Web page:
I’m no spring chicken anymore. I mean, I’m not a youngster, but in the workplace, I have almost 25 years under my belt. Those of us who have been working for that long have seen changes come and go in corporate America–mostly go–but few changes have seemed as optimistic as the promise of “A New Way of Life” as demanded by today’s up and coming Millennials.
What a disappointment that’s been.
I saw an article today on LinkedIn praising the work ethic of the millennial and the first thing that came to mind was, “Well that sort of flies in the face of their demands now doesn’t it?”
For the last few years we’ve heard all about how millennials won’t be slaves to the workplace like boomers and GenXers and how they will demand flexibility and a new breed of “benefits.”
I must confess, I’ve yet to see anything change. In fact, I’m working MORE hours now, for a slower rate of return on my earnings, than I have at any point in the last 25 years (minus my days in the military).
Maybe I’m working for the wrong companies. Truth be told, a healthy number of the “young” people who have started working where I work, spend less than a year there. So maybe I need to join the Clampetts in California and try and get work with some cool, socially conscious startup–if they’ll have me.
Or maybe it’s like the old saying about being a liberal until you get older…and millennials are finally starting to realize that nothing is free, not even that hybrid car they’re so fond of, nor are all of those hip restaurants tucked away in the corner of some cozy NY City alley.
I had high hopes for this up and coming generation and their Brave New World of flexibility and high income, but once again, it looks like success will come from good old plodding, boring, hard work.
The guy who sits in the cube behind me is a nice guy. In fact, we share a lot in common. He works out a lot (he’s bigger than me); he’s good looking, he enjoys conspiratory gossip about people with whom we’re forced to work, and he eats protein shakes like there’s no tomorrow.
I like the guy. He’s nice.
He’s also gay.
While he wasn’t at his desk the other day, I took this picture of his desktop. It’s blurry, but hey, I was in a hurry:
I’m pretty sure these aren’t his brothers, and I’m also pretty sure that if I, as a heterosexual male, were to flagrantly use a desktop picture depicting several women trying to look cool and sexy, that I would get taken to HR.
Kinda like the pre-op transsexual who cleans our bathrooms at work, without concern that he/she is creeping out the occupants, I just sometimes wonder, “Where’s the fairness?”
When will the gay segment of our society start enjoying the same restrictions and punishments that we hetero’s enjoy?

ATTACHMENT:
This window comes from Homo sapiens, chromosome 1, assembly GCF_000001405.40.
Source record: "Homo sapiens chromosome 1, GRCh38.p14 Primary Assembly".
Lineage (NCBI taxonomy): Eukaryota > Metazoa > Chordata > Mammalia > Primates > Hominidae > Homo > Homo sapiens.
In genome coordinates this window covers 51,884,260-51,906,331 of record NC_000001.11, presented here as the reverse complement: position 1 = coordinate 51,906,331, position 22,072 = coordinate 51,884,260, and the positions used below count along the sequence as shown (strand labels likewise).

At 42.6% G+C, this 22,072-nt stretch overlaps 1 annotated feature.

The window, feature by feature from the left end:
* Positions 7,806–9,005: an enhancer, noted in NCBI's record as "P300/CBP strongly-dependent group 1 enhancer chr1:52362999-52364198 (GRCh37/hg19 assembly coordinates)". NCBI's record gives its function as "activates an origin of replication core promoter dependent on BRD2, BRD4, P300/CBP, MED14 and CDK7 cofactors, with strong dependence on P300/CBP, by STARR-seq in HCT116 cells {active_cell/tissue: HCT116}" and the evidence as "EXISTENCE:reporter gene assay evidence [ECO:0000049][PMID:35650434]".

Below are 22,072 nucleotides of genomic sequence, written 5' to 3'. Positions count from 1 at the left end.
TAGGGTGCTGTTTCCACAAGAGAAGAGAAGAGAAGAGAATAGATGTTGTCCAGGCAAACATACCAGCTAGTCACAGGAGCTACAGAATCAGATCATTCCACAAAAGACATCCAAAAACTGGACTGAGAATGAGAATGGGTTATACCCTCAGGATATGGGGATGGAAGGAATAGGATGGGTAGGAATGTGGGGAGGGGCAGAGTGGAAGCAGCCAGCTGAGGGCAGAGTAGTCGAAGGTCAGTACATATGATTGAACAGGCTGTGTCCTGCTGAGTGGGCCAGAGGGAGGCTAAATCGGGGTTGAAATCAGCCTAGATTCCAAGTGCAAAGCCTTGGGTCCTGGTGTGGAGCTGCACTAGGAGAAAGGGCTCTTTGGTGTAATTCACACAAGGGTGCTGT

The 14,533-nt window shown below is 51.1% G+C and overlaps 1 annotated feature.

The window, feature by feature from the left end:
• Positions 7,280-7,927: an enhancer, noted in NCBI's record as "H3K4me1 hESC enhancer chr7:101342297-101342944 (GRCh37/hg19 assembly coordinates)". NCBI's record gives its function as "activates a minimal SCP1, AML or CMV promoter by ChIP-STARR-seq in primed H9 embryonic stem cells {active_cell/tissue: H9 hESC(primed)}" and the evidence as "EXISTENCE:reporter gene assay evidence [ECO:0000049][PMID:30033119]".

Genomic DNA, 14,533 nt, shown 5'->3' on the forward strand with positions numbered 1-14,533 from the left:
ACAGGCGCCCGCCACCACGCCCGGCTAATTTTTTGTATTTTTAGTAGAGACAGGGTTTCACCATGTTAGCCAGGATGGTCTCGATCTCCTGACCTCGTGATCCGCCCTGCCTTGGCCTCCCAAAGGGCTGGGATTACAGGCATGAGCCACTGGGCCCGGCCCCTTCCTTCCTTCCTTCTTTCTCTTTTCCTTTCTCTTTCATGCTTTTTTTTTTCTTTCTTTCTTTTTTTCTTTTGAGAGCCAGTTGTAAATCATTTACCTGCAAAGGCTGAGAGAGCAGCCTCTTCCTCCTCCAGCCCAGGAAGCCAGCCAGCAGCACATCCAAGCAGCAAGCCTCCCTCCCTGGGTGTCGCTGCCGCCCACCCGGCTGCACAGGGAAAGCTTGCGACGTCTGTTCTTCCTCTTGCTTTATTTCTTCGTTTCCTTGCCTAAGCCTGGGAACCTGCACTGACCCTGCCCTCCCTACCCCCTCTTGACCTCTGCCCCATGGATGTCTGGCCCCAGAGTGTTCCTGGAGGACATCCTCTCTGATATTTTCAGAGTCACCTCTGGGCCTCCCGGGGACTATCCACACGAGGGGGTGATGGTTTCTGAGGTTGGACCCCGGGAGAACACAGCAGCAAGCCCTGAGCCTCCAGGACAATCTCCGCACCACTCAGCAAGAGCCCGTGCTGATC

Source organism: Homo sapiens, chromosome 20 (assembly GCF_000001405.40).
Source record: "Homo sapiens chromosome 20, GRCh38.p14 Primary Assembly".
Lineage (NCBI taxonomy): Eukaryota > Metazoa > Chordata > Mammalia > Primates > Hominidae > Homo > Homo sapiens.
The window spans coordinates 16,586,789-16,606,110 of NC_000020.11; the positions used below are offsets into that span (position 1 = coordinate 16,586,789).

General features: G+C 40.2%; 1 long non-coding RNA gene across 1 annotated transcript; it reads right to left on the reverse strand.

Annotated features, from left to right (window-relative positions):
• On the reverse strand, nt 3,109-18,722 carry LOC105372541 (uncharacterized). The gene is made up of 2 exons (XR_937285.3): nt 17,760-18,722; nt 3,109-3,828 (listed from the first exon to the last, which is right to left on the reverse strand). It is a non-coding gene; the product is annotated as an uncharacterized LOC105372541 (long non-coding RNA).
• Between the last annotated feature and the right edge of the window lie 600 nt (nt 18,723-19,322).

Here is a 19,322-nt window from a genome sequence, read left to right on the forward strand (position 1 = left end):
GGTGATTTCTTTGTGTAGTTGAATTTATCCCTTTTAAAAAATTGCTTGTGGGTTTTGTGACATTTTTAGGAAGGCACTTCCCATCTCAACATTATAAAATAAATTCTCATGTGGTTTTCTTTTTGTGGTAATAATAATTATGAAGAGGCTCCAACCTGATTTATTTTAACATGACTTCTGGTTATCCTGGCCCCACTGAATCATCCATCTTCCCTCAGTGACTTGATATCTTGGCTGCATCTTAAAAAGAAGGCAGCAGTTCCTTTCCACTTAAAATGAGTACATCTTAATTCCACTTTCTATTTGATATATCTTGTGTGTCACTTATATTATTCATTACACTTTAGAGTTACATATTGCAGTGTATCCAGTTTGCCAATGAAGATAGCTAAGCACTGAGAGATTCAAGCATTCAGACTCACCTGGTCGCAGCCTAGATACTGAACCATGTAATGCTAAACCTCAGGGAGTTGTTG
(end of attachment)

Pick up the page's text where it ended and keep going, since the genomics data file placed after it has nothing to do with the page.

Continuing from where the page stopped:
I’m just sayin’…
I guess at least with taxes, I can determine when I do it and how much of its crap I’m willing to put up with at any given time.
Not so with personal reviews.
Both CareerMom and I have reviews at the same time each year, so I would imagine that it’s nearly the same for other companies. For my company, imagine that there’s this big pool of cash (or not so big, depending) that they have to divy out in the form of bonuses. There’s also a scale running from…I dunno…like 4, 3, 2, 2+, 1, or something like that. I don’t claim to understand it; all’s I know is the closer to “1” you get, the better you are and supposedly, the more money you get. (psst…I happen to think it’s all a bunch of crap. I mean, if the company as a whole, has posted sucky numbers, then how can you give anyone an excellent rating?)
For two years now, I have gotten a “2,” which my company defines as:
Consistently meets job responsibilities; is reliable in doing job; demonstrates appropriate levels of knowledge, skill, effectiveness and initiative.
Doesn’t sound too bad right? Considering the next step is someone who:
Goes above and beyond job responsibilities; outperforms most peers; finds ways to grow scope and impact
…I can live with it. But I think what grates me though, is that I’m the only person who does what I do in my entire wing of the company. So, even if I were only skating by, which I’m not, there’s no one around who is qualified to say whether or not my work is up to par with others doing my same job. And considering these ratings are looked at when you apply for another position in the company, it’s kinda a big deal.
Anyway, a rather curious outcome of my review recently was that my Director stated, “The only negative I have about you, is that you’re not assertive enough.”
*I’ll wait for all of the snorting and guffawing to die down before continuing…*
Yes folks, I apparently let people walk all over me.
A colleague of mine postulated that in fact, I was assertive, just not in the right way, no doubt referring to an outburst I had year before last after being transferred to my 6th manager in 12 month’s time. But no, there’s been no such outburst this year and if I’m honest, my Director might be right. I have been quieter this year, but only because I have gotten so tired of beating my head against the wall trying to get things done, that I just sort of shut down.
In my manager’s advice to me, he told me I shouldn’t let people of a lower band (our jobs are given “bands” based on pay scales and duties) dictate to me what I can and can’t do. I’ll agree with that, except there’s a flaw in his advice. He, as a Director, is privy to other people’s bands; I am not. All I can go by is a person’s title, and here at my company, a person can pretty much give him or herself whatever title they please. So it’s hard to know if little Suzy Blowhard is a band 10, or a band 6.
But this all has me considering new job titles for the new year. Feel free to vote on your favorite:
- Super-duper Writer Man
- Editor of all things relating to stuff my company sells
- Manager of everything I touch
- The guy who just wants to do his job and go home
- Head Word Czar
(P.S. Yes, I know. I am VERY grateful I have a job at all, much less one that pays bonuses. In fact, this is my first company, in nearly 17 years of work, that does.)
I’m pretty sure that I, and nearly 2/3 of America, will get nothing done at work today. That is, if 2/3 of America is actually AT work today, which I’m doubting considering the traffic this morning. And the only reason I’m at work today, rather than kicking back working from home, is because some nimrod scheduled a meeting from 1-2 p.m. today to talk about some collateral I’m supposed to write that will only get lost in the big corporate shuffle and quite possibly never be seen by a customer, much less an executive who will read it and say, “Holy crap! Who wrote this? It’s pure genius!”